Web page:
Ever since the revelations of whistleblower Edward Snowden, we think about surveillance as the data-tracking digital technologies used by the likes of Google, the National Security Administration, and the military. But in reality, the state and allied institutions have a much longer history of using everyday citizens to spy and inform on their peers. Citizen Spies shows how “If You See Something, Say Something” is more than just a new homeland security program; it has been an essential civic responsibility throughout the history of the United States.
From the town crier of Colonial America to the recruitment of youth through “junior police,” to the rise of Neighborhood Watch, AMBER Alerts, and Emergency 9-1-1, Joshua Reeves explores how ordinary citizens have been taught to carry out surveillance on their peers. Emphasizing the role humans play as “seeing” and “saying” subjects, he demonstrates how American society has continuously fostered cultures of vigilance, suspicion, meddling, snooping, and snitching. Tracing the evolution of police crowd-sourcing from “Hue and Cry” posters and America’s Most Wanted to police-affiliated social media, as well as the U.S.’s recurrent anxieties about political dissidents and ethnic minorities from the Red Scare to the War on Terror, Reeves teases outhow vigilance toward neighbors has long been aligned with American ideals of patriotic and moral duty. Taking the long view of the history of the citizen spy, this book offers a much-needed perspective for those interested in how we arrived at our current moment in surveillance culture and contextualizes contemporary trends in policing.
“In an age where surveillance studies tends to focus on digital systems and technologies, Joshua Reeves's excellent work reminds us of the long duree of governance through the recruitment of citizens as extensions of police. This deep expedition into peer to peer spying meticulously connects seeing to saying, observing to reporting, and ultimately surveillance to communication. Citizen Spies takes us on a rollicking ride where we discover that our neighbors are as integral as the devices in snoop and snitch culture.”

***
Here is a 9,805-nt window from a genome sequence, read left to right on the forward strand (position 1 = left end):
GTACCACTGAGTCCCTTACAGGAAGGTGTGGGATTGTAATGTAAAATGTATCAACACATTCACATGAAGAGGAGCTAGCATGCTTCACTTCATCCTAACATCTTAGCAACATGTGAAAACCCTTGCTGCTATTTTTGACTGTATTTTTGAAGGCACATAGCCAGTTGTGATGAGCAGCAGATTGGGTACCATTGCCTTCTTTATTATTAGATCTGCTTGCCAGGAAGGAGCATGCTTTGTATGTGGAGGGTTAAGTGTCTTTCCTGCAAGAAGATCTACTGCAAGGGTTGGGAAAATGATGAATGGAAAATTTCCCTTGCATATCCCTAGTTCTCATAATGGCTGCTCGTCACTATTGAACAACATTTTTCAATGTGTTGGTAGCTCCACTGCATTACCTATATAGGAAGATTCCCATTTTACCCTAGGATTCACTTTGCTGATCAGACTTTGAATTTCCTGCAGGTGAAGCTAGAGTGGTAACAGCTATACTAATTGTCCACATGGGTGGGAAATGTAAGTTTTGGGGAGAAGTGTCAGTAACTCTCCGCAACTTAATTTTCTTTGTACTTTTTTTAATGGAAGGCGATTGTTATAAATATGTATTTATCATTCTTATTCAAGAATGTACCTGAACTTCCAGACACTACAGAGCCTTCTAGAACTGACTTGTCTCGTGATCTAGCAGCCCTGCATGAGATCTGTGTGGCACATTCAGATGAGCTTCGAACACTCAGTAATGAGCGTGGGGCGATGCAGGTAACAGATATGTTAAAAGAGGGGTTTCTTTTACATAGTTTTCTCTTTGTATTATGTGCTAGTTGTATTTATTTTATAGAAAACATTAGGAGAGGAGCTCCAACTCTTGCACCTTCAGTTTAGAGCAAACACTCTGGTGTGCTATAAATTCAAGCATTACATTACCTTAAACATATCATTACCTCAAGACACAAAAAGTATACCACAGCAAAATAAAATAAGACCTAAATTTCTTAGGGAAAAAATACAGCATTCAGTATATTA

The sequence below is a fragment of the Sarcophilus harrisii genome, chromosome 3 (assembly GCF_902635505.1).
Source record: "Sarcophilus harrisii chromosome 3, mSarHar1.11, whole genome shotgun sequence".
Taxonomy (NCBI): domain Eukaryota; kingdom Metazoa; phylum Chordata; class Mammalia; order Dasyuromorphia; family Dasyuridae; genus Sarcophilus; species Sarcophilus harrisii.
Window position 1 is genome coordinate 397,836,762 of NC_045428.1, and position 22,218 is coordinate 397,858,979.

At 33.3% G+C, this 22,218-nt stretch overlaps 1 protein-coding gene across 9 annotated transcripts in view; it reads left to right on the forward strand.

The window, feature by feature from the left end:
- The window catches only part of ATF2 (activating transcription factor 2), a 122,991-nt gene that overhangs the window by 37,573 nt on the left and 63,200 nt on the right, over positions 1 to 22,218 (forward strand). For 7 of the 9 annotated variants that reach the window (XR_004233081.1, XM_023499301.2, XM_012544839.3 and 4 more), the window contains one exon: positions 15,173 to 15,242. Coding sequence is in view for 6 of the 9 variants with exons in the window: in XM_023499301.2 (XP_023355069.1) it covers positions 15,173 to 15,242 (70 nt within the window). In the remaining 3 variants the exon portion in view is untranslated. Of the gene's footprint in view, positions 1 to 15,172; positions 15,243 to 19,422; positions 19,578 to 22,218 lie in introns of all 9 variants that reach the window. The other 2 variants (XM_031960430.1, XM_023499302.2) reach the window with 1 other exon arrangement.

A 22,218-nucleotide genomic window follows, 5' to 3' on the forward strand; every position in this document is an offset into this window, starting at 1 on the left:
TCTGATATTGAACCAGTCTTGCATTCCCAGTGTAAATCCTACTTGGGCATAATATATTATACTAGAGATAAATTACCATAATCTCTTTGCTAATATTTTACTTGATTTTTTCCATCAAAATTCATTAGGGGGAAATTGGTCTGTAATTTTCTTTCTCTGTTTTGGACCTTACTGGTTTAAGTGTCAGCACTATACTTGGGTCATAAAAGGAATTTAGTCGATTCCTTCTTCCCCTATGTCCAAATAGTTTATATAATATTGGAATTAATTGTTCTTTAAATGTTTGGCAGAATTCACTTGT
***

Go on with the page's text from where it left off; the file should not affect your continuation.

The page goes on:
—Jack Z. Bratich, author of Conspiracy Panics: Political Rationality and Popular Culture
“Joshua Reeves’s groundbreaking book explores the myriad ways in which looking out for one another has come to mean monitoring one another in the name of security and public safety. It is a cautionary tale for an era of interactive populism about how people have come to actively participate in their own submission—and how this could be otherwise. In this respect, it is an urgently important contribution to our understanding of the pitfalls and potentials of contemporary citizenship.”
—Mark Andrejevic, Pomona College
"Wonderfully written, Citizen Spies asks us to consider the implications of governing when carried out through the bodies of citizens, particularly through their capacities for surveillance and communication. Examining case studies of U.S. citizens invited to spy on others—from D.A.R.E., a program that encourages children to snitch on their parents, to crowdsourcing—Reeves upends notions of civic duty. Citizen Spies provocatively invites us, in response to the invocation 'if you see something, say something,' to not say anything when we see something: silence as an act of radical resistance."
—Rachel E. Dubrofsky, co-editor, Feminist Surveillance Studies
“Citizen Spies offers a fascinating history of citizen-led policing, as well as partnerships between citizens and police, in order to situate current forms of criminal justice and information sharing through digital media. Timely, engaging, and a pleasure to read, Joshua Reeves provides a much-needed perspective for scholarly and practice-based conversations about policing technologies and surveillance.”
—Daniel Trottier, author of Social Media as Surveillance: Rethinking Visibility in a Converging World
"Analyzing citizen-policing initiatives from 'Hue and Cry' posters in 1775 to...Call-911 programs, author Reeves's cutting insight deconstructs the protocols and policies of what he calls 'America's surveillance society.' [T]his book carefully examines historical accounts and court cases up to present day, and the withering effects of police crowdsourcing on America's dream of security, comfort, and liberty."
—Starred Library Journal
"Reeves’s larger point is that the array of surveillance and control systems established in American society since the Sept. 11 attacks is largely dependent on habits of complicity, or at least of acquiescence, that have been a very long time in forming."
—Inside Higher Ed
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